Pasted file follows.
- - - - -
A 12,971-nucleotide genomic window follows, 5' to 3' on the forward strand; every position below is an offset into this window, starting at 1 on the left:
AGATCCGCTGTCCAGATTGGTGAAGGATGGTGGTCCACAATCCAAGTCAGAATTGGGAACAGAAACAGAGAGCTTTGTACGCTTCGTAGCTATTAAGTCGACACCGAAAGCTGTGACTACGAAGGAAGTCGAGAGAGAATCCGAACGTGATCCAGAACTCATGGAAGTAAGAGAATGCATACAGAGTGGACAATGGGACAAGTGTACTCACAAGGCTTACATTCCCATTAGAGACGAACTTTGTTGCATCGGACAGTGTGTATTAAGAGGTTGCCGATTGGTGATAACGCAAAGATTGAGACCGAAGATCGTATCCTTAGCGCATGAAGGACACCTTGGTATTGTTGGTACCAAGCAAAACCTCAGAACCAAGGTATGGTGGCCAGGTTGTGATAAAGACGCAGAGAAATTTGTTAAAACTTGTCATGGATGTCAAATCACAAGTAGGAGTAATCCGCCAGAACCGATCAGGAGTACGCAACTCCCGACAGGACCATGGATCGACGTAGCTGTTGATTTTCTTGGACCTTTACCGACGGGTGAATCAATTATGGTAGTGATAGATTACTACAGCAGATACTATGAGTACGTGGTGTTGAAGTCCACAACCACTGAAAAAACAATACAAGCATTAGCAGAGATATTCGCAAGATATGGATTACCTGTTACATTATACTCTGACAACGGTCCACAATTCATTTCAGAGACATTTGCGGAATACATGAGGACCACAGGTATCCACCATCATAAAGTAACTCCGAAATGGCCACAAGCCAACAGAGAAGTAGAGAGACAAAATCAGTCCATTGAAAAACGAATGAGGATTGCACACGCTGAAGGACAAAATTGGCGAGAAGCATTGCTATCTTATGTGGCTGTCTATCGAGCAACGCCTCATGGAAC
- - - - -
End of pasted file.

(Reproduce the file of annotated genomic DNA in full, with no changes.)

A 12,971-nucleotide genomic window follows, 5' to 3' on the forward strand; every position below is an offset into this window, starting at 1 on the left:
AGATCCGCTGTCCAGATTGGTGAAGGATGGTGGTCCACAATCCAAGTCAGAATTGGGAACAGAAACAGAGAGCTTTGTACGCTTCGTAGCTATTAAGTCGACACCGAAAGCTGTGACTACGAAGGAAGTCGAGAGAGAATCCGAACGTGATCCAGAACTCATGGAAGTAAGAGAATGCATACAGAGTGGACAATGGGACAAGTGTACTCACAAGGCTTACATTCCCATTAGAGACGAACTTTGTTGCATCGGACAGTGTGTATTAAGAGGTTGCCGATTGGTGATAACGCAAAGATTGAGACCGAAGATCGTATCCTTAGCGCATGAAGGACACCTTGGTATTGTTGGTACCAAGCAAAACCTCAGAACCAAGGTATGGTGGCCAGGTTGTGATAAAGACGCAGAGAAATTTGTTAAAACTTGTCATGGATGTCAAATCACAAGTAGGAGTAATCCGCCAGAACCGATCAGGAGTACGCAACTCCCGACAGGACCATGGATCGACGTAGCTGTTGATTTTCTTGGACCTTTACCGACGGGTGAATCAATTATGGTAGTGATAGATTACTACAGCAGATACTATGAGTACGTGGTGTTGAAGTCCACAACCACTGAAAAAACAATACAAGCATTAGCAGAGATATTCGCAAGATATGGATTACCTGTTACATTATACTCTGACAACGGTCCACAATTCATTTCAGAGACATTTGCGGAATACATGAGGACCACAGGTATCCACCATCATAAAGTAACTCCGAAATGGCCACAAGCCAACAGAGAAGTAGAGAGACAAAATCAGTCCATTGAAAAACGAATGAGGATTGCACACGCTGAAGGACAAAATTGGCGAGAAGCATTGCTATCTTATGTGGCTGTCTATCGAGCAACGCCTCATGGAAC